Pic courtesy: Nolan Mascarenhas Photography
Have you tried Pisco? It is a colourless or yellowish-to-amber coloured brandy produced in winemaking regions of Peru and Chile, and is bloody potent. Made by distilling grape wine into a high-proof spirit, it was developed by 16th century Spanish settlers as an alternative to orujo, a pomace brandy that was being imported from Spain. I had it neat as well as this deadly concoction aptly called Capitan, being distilled fruitiness at its best. The Capitan is a potent refreshing cocktail with a pisco base, mixed with an infusion of grape juice and lemon with loads of crushed ice. Now, while the crushed ice dilutes the potency eventually, I was nursing a irritable throat hence sans ice made me reach a lot closer to the moon and stars that evening than intended.
Ceviche (pronounced “seh-VEE-chay”) is a Latin American recipe for raw fish and seafood marinated in citrus juice, mainly lime and lemon juice. The acid in the citrus juice coagulates the proteins in the fish, effectively cooking it. It is a seafood dish popular in the coastal regions of Latin America. Additional seasonings, such as chopped onions, salt, and cilantro, may also be added. Ceviche is usually accompanied by side dishes that complement its flavors, such as sweet potato, lettuce, corn, avocado or plantain. Because the protein is cooked by the acid, ceviche isn’t heated, so it’s served cold or at room temperature.Other ingredients in ceviche typically include tomatoes, onions, chiles and cilantro. As the dish is not cooked with heat, it must be prepared fresh to minimize the risk of food poisoning. It is light, citrusy, succulent and piquant in all the right proportions.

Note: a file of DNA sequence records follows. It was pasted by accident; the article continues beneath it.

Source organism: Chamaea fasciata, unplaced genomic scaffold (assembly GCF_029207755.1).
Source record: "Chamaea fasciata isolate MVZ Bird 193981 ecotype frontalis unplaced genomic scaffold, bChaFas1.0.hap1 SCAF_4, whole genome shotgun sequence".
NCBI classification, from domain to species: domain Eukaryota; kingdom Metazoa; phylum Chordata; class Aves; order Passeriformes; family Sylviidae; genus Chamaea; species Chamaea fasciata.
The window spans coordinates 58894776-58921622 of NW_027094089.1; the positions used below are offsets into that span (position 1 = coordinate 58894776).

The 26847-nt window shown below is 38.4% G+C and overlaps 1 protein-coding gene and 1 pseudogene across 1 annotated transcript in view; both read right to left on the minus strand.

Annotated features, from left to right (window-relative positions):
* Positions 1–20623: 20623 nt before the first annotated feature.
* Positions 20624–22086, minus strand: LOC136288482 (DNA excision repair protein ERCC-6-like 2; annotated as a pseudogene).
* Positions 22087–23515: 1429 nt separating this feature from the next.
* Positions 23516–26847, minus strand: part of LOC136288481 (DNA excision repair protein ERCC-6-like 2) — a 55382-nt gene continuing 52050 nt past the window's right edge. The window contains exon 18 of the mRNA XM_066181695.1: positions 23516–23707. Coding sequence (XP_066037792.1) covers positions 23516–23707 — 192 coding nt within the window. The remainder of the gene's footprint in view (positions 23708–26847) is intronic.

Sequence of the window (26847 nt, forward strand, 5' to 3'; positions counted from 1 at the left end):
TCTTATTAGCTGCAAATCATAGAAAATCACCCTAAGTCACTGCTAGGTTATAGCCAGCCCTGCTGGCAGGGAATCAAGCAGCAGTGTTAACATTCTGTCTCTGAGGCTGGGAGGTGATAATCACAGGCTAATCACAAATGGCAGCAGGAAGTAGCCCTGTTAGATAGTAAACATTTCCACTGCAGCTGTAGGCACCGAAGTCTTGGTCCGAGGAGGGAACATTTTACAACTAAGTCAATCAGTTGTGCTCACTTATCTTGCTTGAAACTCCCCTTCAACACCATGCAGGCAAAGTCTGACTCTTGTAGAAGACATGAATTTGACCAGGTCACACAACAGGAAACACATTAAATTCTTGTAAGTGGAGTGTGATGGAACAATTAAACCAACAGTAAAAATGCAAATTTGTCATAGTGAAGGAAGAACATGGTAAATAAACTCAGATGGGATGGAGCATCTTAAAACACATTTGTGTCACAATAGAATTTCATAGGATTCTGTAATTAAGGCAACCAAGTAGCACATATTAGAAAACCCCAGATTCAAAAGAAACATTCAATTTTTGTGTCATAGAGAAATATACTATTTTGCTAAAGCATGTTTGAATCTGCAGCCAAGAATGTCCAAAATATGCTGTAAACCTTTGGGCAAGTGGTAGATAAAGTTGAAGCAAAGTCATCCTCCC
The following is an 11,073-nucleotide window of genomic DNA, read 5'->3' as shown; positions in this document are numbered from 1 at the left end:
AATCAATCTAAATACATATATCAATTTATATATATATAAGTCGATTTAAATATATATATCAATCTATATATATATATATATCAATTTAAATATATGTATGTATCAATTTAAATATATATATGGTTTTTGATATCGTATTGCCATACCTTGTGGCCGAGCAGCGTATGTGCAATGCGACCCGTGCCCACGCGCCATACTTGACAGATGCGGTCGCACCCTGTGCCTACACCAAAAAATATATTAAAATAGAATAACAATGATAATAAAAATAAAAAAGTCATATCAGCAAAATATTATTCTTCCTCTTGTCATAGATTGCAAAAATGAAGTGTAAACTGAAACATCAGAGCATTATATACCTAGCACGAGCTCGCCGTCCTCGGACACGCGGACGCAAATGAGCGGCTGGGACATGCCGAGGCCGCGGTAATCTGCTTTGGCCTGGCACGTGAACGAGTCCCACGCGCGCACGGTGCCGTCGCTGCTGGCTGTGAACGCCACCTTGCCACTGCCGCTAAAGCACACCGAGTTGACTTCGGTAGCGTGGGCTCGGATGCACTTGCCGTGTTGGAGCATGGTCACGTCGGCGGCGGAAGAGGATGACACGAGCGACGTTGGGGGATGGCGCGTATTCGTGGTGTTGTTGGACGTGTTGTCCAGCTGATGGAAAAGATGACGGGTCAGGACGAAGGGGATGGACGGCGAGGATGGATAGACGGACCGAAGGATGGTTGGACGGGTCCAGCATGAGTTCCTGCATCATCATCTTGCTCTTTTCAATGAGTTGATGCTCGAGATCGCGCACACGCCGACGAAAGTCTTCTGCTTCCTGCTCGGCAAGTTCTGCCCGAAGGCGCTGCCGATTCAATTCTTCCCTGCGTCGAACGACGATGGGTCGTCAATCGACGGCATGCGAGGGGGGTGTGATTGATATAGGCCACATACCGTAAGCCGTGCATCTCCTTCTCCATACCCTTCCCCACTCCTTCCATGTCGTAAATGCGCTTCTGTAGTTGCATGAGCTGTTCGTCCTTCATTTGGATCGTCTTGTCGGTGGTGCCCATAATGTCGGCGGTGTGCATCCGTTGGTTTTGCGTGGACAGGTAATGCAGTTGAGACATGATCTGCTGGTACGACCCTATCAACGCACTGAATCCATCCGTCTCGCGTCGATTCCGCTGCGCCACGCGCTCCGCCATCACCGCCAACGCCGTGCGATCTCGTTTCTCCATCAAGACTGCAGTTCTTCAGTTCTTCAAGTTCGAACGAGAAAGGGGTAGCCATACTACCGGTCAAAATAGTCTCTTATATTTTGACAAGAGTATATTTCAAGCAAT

There’s no single recipe for ceviche, and many different fish and shellfish can be used in preparing it. Snapper, sea bass, halibut, mah-mahi and tilapia are popular fish for making ceviche. Other seafood components can include shrimp, scallops, squid and octopus.
Did you know? Along with an archaeological record suggesting the consumption of a food similar to ceviche nearly 2,000 years ago, historians believe the predecessor to the dish was brought to Peru by Moorish women from Granada, who accompanied the Spanish conquistadors and colonizers, and this dish eventually evolved into what now is considered ceviche. In Peru, ceviche has been declared to be part of Peru’s “national heritage” and has even had a holiday declared in its honor. The classic Peruvian ceviche is composed of chunks of raw fish, marinated in freshly squeezed key lime or bitter orange (naranja agria) juice, with sliced onions, chili peppers, salt and pepper. Corvina or cebo (sea bass) was the fish traditionally used. The mixture was traditionally marinated for several hours and served at room temperature, with chunks of corn-on-the-cob, and slices of cooked sweet potato.
The modern version of Peruvian ceviche, which is similar to the method used in making Japanese sashimi, consists of fish marinated for a few minutes and served promptly. It was developed in the 1970s by Peruvian-Japanese chefs including Dario Matsufuji and Humberto Sato. Many Peruvian cevicherías serve a small glass of the marinade (as an appetizer) along with the fish, which is called leche de tigre (tigers milk).
So while we reveal in the art juggling delightful consumption and pronunciation I shall have the Capitan keep me company on this crescent moon light night and I bid thee well.